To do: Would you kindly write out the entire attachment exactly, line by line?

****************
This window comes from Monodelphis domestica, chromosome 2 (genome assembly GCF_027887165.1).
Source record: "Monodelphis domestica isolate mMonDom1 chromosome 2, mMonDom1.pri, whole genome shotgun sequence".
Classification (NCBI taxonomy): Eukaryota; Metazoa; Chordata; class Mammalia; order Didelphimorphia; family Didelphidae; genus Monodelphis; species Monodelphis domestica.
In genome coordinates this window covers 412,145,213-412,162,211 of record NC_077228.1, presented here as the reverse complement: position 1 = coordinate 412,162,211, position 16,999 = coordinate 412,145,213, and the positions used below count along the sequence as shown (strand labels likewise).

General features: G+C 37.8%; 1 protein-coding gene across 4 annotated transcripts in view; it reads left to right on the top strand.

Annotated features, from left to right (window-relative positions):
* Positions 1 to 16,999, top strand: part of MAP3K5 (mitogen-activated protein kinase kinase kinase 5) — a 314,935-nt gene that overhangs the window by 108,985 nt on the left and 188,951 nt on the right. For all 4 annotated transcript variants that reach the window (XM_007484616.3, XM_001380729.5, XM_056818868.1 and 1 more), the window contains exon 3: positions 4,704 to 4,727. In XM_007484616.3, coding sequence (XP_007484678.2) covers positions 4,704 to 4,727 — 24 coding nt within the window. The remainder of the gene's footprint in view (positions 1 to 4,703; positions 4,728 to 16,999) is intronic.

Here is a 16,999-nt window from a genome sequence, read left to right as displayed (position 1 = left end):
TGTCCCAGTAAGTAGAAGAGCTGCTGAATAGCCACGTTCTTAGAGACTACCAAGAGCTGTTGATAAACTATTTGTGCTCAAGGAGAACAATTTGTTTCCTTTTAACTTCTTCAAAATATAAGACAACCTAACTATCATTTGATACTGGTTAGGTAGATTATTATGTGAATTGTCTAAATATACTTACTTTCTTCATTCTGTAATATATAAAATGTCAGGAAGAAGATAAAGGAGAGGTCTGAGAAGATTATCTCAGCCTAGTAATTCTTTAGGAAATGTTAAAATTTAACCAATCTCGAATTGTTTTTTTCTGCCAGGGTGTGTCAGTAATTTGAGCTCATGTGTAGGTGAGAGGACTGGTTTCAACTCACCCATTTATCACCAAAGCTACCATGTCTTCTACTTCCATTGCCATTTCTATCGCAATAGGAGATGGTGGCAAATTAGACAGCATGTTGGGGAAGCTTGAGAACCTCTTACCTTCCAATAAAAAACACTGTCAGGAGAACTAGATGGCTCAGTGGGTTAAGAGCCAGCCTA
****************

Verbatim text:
This window comes from Monodelphis domestica, chromosome 2 (genome assembly GCF_027887165.1).
Source record: "Monodelphis domestica isolate mMonDom1 chromosome 2, mMonDom1.pri, whole genome shotgun sequence".
Classification (NCBI taxonomy): Eukaryota; Metazoa; Chordata; class Mammalia; order Didelphimorphia; family Didelphidae; genus Monodelphis; species Monodelphis domestica.
In genome coordinates this window covers 412,145,213-412,162,211 of record NC_077228.1, presented here as the reverse complement: position 1 = coordinate 412,162,211, position 16,999 = coordinate 412,145,213, and the positions used below count along the sequence as shown (strand labels likewise).

General features: G+C 37.8%; 1 protein-coding gene across 4 annotated transcripts in view; it reads left to right on the top strand.

Annotated features, from left to right (window-relative positions):
* Positions 1 to 16,999, top strand: part of MAP3K5 (mitogen-activated protein kinase kinase kinase 5) — a 314,935-nt gene that overhangs the window by 108,985 nt on the left and 188,951 nt on the right. For all 4 annotated transcript variants that reach the window (XM_007484616.3, XM_001380729.5, XM_056818868.1 and 1 more), the window contains exon 3: positions 4,704 to 4,727. In XM_007484616.3, coding sequence (XP_007484678.2) covers positions 4,704 to 4,727 — 24 coding nt within the window. The remainder of the gene's footprint in view (positions 1 to 4,703; positions 4,728 to 16,999) is intronic.

Here is a 16,999-nt window from a genome sequence, read left to right as displayed (position 1 = left end):
TGTCCCAGTAAGTAGAAGAGCTGCTGAATAGCCACGTTCTTAGAGACTACCAAGAGCTGTTGATAAACTATTTGTGCTCAAGGAGAACAATTTGTTTCCTTTTAACTTCTTCAAAATATAAGACAACCTAACTATCATTTGATACTGGTTAGGTAGATTATTATGTGAATTGTCTAAATATACTTACTTTCTTCATTCTGTAATATATAAAATGTCAGGAAGAAGATAAAGGAGAGGTCTGAGAAGATTATCTCAGCCTAGTAATTCTTTAGGAAATGTTAAAATTTAACCAATCTCGAATTGTTTTTTTCTGCCAGGGTGTGTCAGTAATTTGAGCTCATGTGTAGGTGAGAGGACTGGTTTCAACTCACCCATTTATCACCAAAGCTACCATGTCTTCTACTTCCATTGCCATTTCTATCGCAATAGGAGATGGTGGCAAATTAGACAGCATGTTGGGGAAGCTTGAGAACCTCTTACCTTCCAATAAAAAACACTGTCAGGAGAACTAGATGGCTCAGTGGGTTAAGAGCCAGCCTA